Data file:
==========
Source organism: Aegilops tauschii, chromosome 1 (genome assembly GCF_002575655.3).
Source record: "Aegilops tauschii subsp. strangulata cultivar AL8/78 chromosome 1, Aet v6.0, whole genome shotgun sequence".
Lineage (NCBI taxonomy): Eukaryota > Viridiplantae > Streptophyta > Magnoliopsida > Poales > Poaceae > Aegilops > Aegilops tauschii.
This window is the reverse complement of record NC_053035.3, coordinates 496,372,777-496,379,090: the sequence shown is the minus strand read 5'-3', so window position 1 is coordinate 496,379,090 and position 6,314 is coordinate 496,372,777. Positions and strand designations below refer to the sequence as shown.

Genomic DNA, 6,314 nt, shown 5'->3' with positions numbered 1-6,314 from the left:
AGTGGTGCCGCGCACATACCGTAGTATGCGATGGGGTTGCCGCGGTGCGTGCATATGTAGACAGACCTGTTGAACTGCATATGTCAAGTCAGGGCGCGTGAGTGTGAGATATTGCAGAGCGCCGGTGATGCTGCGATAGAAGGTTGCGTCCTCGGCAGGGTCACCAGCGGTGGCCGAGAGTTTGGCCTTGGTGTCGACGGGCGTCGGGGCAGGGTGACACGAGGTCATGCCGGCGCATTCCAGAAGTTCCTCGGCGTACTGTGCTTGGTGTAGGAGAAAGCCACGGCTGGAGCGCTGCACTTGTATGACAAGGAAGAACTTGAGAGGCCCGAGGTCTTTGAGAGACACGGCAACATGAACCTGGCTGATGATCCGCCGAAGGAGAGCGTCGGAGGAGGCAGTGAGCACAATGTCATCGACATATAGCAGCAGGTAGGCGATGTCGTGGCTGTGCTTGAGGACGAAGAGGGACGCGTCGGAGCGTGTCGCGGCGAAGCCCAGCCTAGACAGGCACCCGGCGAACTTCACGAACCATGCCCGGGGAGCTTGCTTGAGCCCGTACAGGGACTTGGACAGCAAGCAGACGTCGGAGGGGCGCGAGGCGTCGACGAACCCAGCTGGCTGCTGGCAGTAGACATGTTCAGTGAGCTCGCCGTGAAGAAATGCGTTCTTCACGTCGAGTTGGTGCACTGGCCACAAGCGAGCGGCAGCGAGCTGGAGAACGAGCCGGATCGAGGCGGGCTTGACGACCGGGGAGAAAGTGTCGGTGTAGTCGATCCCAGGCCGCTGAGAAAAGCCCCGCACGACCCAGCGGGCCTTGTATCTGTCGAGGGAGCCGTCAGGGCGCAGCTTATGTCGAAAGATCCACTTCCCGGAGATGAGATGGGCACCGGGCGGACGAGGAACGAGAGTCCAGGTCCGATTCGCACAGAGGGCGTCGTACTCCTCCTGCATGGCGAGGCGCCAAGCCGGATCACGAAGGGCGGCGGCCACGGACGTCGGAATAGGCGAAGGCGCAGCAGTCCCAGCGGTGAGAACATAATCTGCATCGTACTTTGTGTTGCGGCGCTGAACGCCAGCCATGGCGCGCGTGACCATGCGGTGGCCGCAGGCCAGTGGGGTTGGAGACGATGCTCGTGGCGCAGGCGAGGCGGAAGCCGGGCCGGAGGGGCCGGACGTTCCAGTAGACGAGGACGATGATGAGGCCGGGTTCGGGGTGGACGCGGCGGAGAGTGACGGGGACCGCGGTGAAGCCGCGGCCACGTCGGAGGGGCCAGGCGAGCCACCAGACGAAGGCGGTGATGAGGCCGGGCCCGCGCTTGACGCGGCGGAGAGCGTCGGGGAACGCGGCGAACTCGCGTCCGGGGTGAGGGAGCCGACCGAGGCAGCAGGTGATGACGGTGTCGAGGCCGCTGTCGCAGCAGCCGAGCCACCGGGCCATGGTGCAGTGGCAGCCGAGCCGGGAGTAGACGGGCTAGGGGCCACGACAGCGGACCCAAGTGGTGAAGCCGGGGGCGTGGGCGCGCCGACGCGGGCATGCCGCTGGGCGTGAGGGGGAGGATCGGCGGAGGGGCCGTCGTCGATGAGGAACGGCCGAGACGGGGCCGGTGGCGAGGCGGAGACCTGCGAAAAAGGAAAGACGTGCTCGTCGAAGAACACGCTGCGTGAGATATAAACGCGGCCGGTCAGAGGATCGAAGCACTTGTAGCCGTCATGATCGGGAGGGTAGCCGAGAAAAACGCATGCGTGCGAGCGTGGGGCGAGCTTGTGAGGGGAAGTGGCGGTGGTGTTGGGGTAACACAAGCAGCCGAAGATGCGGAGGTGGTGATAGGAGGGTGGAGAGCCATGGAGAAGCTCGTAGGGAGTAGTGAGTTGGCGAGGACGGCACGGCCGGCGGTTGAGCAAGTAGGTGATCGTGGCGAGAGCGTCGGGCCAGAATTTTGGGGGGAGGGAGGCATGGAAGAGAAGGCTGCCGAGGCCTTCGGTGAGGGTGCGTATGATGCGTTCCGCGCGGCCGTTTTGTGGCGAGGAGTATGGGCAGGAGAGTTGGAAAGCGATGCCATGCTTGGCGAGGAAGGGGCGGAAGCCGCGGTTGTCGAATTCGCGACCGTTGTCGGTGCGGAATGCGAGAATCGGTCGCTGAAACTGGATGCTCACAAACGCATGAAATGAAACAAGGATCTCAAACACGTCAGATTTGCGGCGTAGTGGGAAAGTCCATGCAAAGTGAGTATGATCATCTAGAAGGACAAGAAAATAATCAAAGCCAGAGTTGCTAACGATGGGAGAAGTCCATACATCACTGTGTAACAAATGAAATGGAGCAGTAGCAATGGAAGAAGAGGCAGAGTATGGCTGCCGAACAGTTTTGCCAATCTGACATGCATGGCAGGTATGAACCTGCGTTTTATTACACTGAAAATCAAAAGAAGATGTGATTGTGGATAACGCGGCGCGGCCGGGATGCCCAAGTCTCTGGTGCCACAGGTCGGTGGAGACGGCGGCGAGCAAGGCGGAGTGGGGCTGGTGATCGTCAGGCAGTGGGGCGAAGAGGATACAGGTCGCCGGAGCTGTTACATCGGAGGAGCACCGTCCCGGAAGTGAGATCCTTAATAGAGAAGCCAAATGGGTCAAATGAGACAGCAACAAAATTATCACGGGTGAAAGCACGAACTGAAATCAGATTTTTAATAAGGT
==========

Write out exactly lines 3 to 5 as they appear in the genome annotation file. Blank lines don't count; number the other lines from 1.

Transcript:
Lineage (NCBI taxonomy): Eukaryota > Viridiplantae > Streptophyta > Magnoliopsida > Poales > Poaceae > Aegilops > Aegilops tauschii.
This window is the reverse complement of record NC_053035.3, coordinates 496,372,777-496,379,090: the sequence shown is the minus strand read 5'-3', so window position 1 is coordinate 496,379,090 and position 6,314 is coordinate 496,372,777. Positions and strand designations below refer to the sequence as shown.

Genomic DNA, 6,314 nt, shown 5'->3' with positions numbered 1-6,314 from the left: